Significant differences in the survival of LAB cultures previously grown into standard or modified MRS broth and stored under different conditions of temperature, aw and light, were tested by an analysis of variance (one-way ANOVA). Significant differences between slow and quick gastric transit simulations and digestions on the survival of microorganisms in simulated gastro-intestinal tract conditions were also investigated. Multiple comparisons were evaluated by Tukey’s post hoc test. All calculations were carried out using the software KaleidaGraph (version 4.4, Synergy Software, Reading, PA, USA).

3. Results

3.1. Spray Drying of Orange Juice Incorporated with LAB

Cell counts observed for the two LAB before and after spray drying for all the growth conditions investigated as well as the aw values of the dried powders and the drying yield are presented in Table 1.
Figure 1 and Figure 2 show the survival of both LAB evaluated over 12 months at room temperature and exposed to light (graphs A1 to A6), at 4 °C and light exposure (graphs B1 to B6), at room temperature and in the absence of light (graphs C1 to C6), all with aw values controlled to 0.03 and, finally, at room temperature with light exposure and aw value controlled to 0.11 (graphs D1 to D6).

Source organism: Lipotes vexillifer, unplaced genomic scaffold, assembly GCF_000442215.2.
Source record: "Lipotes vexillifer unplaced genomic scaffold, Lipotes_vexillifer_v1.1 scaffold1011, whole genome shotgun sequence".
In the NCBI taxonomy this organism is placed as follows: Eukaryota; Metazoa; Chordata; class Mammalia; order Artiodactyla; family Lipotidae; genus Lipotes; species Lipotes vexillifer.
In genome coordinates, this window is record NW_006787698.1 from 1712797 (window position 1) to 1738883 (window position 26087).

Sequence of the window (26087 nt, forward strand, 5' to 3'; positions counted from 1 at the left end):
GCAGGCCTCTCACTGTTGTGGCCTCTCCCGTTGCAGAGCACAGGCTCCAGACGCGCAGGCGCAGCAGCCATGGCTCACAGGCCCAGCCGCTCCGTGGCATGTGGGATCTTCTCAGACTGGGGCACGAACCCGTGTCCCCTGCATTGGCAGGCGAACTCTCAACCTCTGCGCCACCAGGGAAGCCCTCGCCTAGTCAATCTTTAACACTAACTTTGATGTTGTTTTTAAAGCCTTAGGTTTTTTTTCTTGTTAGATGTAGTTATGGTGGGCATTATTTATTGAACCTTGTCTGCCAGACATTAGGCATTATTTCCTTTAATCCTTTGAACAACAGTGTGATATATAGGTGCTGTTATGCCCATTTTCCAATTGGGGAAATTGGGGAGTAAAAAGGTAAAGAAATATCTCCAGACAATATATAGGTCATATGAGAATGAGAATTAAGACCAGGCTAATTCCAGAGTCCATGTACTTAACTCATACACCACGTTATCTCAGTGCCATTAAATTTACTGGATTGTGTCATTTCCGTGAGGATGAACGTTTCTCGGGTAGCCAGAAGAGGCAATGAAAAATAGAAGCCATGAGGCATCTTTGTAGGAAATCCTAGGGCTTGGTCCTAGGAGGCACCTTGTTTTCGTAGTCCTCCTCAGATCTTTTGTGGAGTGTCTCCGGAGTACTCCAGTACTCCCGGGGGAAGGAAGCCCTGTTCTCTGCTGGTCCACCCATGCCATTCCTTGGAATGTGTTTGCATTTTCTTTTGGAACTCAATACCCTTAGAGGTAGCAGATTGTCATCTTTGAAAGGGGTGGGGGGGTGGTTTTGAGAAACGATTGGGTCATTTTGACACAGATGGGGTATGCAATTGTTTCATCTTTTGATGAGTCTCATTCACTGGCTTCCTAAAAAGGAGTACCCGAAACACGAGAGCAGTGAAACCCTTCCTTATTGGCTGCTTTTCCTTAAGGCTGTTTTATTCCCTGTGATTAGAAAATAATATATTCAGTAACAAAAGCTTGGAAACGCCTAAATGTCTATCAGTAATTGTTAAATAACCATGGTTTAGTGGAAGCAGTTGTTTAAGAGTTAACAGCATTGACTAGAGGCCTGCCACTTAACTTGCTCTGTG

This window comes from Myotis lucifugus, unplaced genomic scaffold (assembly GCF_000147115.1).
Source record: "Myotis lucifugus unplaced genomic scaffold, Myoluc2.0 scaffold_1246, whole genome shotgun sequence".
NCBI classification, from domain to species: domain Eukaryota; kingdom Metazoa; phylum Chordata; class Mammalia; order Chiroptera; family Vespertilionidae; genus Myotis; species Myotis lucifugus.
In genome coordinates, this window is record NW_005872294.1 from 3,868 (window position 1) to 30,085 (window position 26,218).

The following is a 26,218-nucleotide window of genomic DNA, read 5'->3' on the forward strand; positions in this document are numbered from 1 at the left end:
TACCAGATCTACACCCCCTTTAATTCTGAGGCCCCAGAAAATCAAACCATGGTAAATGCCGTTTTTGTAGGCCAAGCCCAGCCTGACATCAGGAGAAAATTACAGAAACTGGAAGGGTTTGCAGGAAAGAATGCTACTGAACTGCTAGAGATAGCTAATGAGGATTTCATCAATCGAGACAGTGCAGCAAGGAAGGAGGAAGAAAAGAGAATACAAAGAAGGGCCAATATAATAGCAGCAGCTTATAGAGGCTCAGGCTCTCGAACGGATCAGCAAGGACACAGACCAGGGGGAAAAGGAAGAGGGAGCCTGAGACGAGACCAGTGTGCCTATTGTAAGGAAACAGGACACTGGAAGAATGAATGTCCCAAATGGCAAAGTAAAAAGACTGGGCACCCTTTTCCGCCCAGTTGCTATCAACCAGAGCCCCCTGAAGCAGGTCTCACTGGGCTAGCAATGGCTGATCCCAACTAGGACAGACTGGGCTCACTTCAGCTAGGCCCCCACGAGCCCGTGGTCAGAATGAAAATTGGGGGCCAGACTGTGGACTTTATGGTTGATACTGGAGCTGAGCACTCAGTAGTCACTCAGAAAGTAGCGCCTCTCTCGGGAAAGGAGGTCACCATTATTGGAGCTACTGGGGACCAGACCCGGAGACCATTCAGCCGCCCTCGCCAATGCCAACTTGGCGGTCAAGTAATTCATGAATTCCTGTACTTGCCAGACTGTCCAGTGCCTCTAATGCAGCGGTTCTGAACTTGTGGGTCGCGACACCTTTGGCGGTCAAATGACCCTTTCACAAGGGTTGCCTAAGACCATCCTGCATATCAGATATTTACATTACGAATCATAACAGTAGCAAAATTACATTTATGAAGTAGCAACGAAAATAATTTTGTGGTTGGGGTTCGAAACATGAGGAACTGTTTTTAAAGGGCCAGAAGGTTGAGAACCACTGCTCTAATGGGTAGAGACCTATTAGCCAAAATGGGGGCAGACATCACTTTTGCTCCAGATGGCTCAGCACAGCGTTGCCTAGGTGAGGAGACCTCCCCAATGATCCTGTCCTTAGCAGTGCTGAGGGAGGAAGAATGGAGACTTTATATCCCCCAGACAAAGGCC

For all the storage conditions investigated, no significant (p > 0.001) reductions in cell viability were observed for both LAB after spray drying in RSM, used in this study as a control.
After spray drying in orange juice and subsequent storage at room temperature in the presence of light and aw controlled to 0.03 (Figure 1, graphs A2 to A6), the highest survival of L. plantarum 299v was observed for cells grown in MRS with lactose (1.6 log unit reduction), MRS with glucose (4.8 log unit reduction) and MRS with sucrose (5.1 log unit reduction). Pediococcus acidilactici HA-6111-2 showed logarithmic reductions of less than 1 log-unit for all conditions (Figure 2, graphs A2 to A6), except for cells grown in MRS containing fructose (2.1 log-unit reduction).
For both LAB, stored at 4 °C under controlled aw (0.03; graphs B2 to B6), logarithmic reductions were minimal. The maximum reduction in cell viability of P. acidilactici HA-6111-2 (Figure 2) was observed for cells grown in MRS with fructose. For L. plantarum 299v (Figure 1), significant reductions in cell viability were only observed for cells grown in MRS with fructose or sucrose.